Unfortunately, that's about all the good things I can say about this novel. It is garnering some good reviews in the press, but that's hardly surprising. With an election in the US, this novel's release was very well timed; and it isn't hard to peg the political ideology of the reviewers giving it a positive review. Those who love it and those who hate it are doing so, not so much for the novel's merits, but rather expressing their own beliefs. However, those looking for a good story with great characters may feel left in no man's land.
Of le Carré's activist novels--The Constant Gardener, Absolute Friends, The Mission Song, A Most Wanted Man--I prefer the ones dealing with Africa to the ones dealing with the war on terror. At least with the African ones he's writing about something he's interested in; the war on terror ones are mainly him venting his rage. I also question its staying power, as it seems to be a novel of the moment.
Fans will find some of the old le Carré still around, mainly in the prose. Gone is the ambiguity, which I loved, and the pace is faster. The ending, however, is pure le Carré--only more so; and I'm not so sure I like the more so part.
It's still an okay novel, but not one that needs to be read immediately--unless you're a bleeding-heart liberal; neoconservatives shouldn't even bother.
This is le Carré's first proper full-on spy novel. And what a cracker. The story involves and elaborate sting operation against a senior official in East Germany. The seedy nature of espionage is explored and exploited to tell a rather nasty little tale of bluff and counter-bluff. The story flows very quickly and the plot twists are, while not particularly surprising, so well executed that I was involved right to the end.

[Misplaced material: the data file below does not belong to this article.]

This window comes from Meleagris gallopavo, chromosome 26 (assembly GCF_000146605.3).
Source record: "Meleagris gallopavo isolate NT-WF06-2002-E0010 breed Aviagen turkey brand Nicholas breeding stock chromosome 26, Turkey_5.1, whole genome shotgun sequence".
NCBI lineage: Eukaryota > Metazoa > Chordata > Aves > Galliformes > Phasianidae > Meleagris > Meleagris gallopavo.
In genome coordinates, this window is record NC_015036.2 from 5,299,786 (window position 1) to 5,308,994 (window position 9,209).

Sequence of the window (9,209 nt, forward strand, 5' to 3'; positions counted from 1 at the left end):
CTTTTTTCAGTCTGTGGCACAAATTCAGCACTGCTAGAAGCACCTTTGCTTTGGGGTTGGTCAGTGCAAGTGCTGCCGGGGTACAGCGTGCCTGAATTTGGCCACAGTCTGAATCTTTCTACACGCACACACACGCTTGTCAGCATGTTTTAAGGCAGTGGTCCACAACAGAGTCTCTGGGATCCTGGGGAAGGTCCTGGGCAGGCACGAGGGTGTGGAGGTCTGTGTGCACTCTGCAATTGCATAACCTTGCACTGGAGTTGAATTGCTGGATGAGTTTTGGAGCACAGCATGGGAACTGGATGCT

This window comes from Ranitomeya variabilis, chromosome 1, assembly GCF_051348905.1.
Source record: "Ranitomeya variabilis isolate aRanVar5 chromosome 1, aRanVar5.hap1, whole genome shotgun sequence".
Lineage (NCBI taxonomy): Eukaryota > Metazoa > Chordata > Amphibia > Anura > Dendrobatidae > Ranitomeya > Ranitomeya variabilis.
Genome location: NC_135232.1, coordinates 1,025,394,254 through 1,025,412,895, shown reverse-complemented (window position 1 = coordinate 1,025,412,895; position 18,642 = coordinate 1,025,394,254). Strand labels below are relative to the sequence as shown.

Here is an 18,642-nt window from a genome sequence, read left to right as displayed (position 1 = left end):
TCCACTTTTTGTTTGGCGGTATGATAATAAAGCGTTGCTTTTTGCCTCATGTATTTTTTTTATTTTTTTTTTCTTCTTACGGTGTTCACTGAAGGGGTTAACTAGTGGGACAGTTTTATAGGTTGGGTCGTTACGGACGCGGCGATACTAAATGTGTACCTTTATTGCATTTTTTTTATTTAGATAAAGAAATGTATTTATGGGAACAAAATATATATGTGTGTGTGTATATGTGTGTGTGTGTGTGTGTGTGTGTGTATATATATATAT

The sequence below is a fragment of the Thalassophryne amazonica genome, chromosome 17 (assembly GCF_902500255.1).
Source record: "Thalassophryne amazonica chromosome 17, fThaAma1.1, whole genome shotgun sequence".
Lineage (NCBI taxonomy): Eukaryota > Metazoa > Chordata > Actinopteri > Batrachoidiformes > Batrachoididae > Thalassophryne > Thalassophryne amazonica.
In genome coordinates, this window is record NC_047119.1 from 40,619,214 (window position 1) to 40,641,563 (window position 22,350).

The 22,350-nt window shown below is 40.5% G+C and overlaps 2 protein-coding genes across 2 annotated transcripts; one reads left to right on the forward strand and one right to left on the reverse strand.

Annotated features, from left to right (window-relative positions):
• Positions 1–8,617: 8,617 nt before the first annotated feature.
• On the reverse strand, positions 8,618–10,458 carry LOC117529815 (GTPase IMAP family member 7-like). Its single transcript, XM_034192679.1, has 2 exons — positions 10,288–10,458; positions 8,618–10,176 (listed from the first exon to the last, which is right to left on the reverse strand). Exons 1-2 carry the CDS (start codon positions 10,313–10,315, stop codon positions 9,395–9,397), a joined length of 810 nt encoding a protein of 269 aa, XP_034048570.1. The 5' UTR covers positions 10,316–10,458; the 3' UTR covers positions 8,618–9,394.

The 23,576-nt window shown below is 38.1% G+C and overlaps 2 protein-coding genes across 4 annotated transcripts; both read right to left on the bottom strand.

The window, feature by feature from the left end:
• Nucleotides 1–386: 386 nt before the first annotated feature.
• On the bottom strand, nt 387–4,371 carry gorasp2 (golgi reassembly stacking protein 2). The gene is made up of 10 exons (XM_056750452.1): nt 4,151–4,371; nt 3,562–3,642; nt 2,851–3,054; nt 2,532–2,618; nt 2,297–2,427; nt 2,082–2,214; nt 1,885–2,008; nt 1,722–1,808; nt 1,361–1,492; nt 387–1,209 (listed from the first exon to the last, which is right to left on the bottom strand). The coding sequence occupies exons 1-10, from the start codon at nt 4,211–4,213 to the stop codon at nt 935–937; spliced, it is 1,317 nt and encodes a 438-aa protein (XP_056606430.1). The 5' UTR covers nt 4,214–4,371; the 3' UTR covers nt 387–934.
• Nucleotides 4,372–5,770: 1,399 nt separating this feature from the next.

As a footnote, George Smiley doesn't actually appear in this story. He is mentioned quite a bit but always described by others'. Even when he says something at the very end, only his voice is heard. In a play he would be in the wings.
By My Friend Jack
I've taken the best part of 3 months to get through this - eventually finished it this morning. It's the first of his books that I've read, so have no idea how it compares with his other works. The fact that it took so long to read is more a reflection on the fact that I don't spend too much time on the train these days, and opportunities to read on the M25 are infrequent.
It's an odd book - a very slow start, featuring a character who eventually gets pushed into the margins. The real "hero" is there from the early pages, but doesn't take centre stage for quite a time.
A sobering story, and an even more sobering Note.
This is le Carré's first novel and the first to feature George Smiley. Written in 1961 and presumably contemporarily set this short novel is a very clever crime novel which just happens to be about spies.
George Smiley is sent for when a civil servant from the Foreign Office kills himslef the day after Smiley had interviewed him as part of a security investigation. Anxious to avoid a scandal Smiley is sent to ensure no blame can be placed on his department. It soon becomes clear to Smiley the death was not a suicide but a murder. With the help of a Special Branch policeman and a colleague, Smiley's investigates.
The plot is not particularly taxing and there aren't really any great surprises. But as an introduction to, and background about Smiley it is interesting.
It's not long but it is good.